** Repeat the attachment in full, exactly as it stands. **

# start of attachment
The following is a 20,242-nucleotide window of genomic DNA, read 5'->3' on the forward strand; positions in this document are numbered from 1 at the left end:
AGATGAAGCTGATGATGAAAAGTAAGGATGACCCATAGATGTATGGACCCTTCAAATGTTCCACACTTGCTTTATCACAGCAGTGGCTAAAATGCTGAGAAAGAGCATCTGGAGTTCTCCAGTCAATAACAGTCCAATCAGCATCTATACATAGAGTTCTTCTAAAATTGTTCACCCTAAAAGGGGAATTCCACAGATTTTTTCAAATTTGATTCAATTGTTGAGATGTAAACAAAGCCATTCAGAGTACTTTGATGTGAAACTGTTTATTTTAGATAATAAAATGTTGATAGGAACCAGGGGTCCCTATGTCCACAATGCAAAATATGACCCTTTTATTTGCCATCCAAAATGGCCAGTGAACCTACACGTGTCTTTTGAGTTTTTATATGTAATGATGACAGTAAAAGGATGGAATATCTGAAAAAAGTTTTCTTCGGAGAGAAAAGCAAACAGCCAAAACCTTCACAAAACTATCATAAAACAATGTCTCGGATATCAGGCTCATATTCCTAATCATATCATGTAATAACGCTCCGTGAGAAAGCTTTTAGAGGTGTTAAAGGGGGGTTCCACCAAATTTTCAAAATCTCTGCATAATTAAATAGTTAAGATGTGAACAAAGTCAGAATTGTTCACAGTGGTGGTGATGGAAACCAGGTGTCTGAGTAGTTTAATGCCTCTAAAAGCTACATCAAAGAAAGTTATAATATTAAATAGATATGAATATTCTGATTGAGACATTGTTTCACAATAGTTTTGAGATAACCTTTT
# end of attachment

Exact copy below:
The following is a 20,242-nucleotide window of genomic DNA, read 5'->3' on the forward strand; positions in this document are numbered from 1 at the left end:
AGATGAAGCTGATGATGAAAAGTAAGGATGACCCATAGATGTATGGACCCTTCAAATGTTCCACACTTGCTTTATCACAGCAGTGGCTAAAATGCTGAGAAAGAGCATCTGGAGTTCTCCAGTCAATAACAGTCCAATCAGCATCTATACATAGAGTTCTTCTAAAATTGTTCACCCTAAAAGGGGAATTCCACAGATTTTTTCAAATTTGATTCAATTGTTGAGATGTAAACAAAGCCATTCAGAGTACTTTGATGTGAAACTGTTTATTTTAGATAATAAAATGTTGATAGGAACCAGGGGTCCCTATGTCCACAATGCAAAATATGACCCTTTTATTTGCCATCCAAAATGGCCAGTGAACCTACACGTGTCTTTTGAGTTTTTATATGTAATGATGACAGTAAAAGGATGGAATATCTGAAAAAAGTTTTCTTCGGAGAGAAAAGCAAACAGCCAAAACCTTCACAAAACTATCATAAAACAATGTCTCGGATATCAGGCTCATATTCCTAATCATATCATGTAATAACGCTCCGTGAGAAAGCTTTTAGAGGTGTTAAAGGGGGGTTCCACCAAATTTTCAAAATCTCTGCATAATTAAATAGTTAAGATGTGAACAAAGTCAGAATTGTTCACAGTGGTGGTGATGGAAACCAGGTGTCTGAGTAGTTTAATGCCTCTAAAAGCTACATCAAAGAAAGTTATAATATTAAATAGATATGAATATTCTGATTGAGACATTGTTTCACAATAGTTTTGAGATAACCTTTT